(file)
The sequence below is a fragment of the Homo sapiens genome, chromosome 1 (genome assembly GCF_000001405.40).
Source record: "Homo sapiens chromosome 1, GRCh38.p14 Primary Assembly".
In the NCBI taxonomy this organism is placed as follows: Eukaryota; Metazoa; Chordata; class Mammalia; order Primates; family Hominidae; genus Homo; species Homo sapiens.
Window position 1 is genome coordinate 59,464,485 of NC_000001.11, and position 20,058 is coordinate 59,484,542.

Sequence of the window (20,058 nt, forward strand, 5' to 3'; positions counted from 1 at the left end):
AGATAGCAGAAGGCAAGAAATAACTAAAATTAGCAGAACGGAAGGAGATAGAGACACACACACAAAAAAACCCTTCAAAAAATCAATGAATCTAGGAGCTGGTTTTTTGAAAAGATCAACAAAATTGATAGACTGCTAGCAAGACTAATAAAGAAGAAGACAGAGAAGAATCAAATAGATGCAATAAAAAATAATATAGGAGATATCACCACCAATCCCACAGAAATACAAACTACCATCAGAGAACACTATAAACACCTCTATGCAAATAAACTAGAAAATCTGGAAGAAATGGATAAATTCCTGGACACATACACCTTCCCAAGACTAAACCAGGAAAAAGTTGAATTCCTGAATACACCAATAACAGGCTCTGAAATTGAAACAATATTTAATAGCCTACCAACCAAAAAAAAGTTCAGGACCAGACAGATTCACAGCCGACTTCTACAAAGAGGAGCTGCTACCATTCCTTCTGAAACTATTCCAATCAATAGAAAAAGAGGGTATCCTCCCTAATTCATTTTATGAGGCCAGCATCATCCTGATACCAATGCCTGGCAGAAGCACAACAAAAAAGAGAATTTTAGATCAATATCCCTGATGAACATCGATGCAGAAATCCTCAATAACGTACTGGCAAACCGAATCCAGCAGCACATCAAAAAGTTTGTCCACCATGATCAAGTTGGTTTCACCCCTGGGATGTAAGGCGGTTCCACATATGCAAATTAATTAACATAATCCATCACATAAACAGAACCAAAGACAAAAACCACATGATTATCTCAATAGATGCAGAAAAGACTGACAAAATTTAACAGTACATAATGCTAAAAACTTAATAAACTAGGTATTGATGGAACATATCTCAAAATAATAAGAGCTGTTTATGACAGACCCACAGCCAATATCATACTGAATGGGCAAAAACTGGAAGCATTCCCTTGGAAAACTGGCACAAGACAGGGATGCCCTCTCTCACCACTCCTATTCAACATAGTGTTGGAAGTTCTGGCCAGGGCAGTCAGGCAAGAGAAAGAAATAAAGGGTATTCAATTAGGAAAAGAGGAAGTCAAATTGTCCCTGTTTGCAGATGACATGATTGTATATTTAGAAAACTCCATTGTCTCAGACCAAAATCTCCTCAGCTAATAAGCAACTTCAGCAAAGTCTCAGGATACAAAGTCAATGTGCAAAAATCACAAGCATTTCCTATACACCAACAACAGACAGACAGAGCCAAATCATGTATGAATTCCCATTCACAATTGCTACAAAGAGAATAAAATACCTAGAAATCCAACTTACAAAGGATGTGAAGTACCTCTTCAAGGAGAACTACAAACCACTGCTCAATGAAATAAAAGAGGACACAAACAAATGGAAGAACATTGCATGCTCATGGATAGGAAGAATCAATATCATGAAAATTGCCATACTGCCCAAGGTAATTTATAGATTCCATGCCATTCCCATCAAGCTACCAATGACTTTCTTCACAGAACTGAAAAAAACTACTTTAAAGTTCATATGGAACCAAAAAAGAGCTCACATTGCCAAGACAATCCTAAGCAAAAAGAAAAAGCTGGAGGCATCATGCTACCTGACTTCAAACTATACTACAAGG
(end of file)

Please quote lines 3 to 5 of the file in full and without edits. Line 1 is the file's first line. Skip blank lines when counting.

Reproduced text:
In the NCBI taxonomy this organism is placed as follows: Eukaryota; Metazoa; Chordata; class Mammalia; order Primates; family Hominidae; genus Homo; species Homo sapiens.
Window position 1 is genome coordinate 59,464,485 of NC_000001.11, and position 20,058 is coordinate 59,484,542.

Sequence of the window (20,058 nt, forward strand, 5' to 3'; positions counted from 1 at the left end):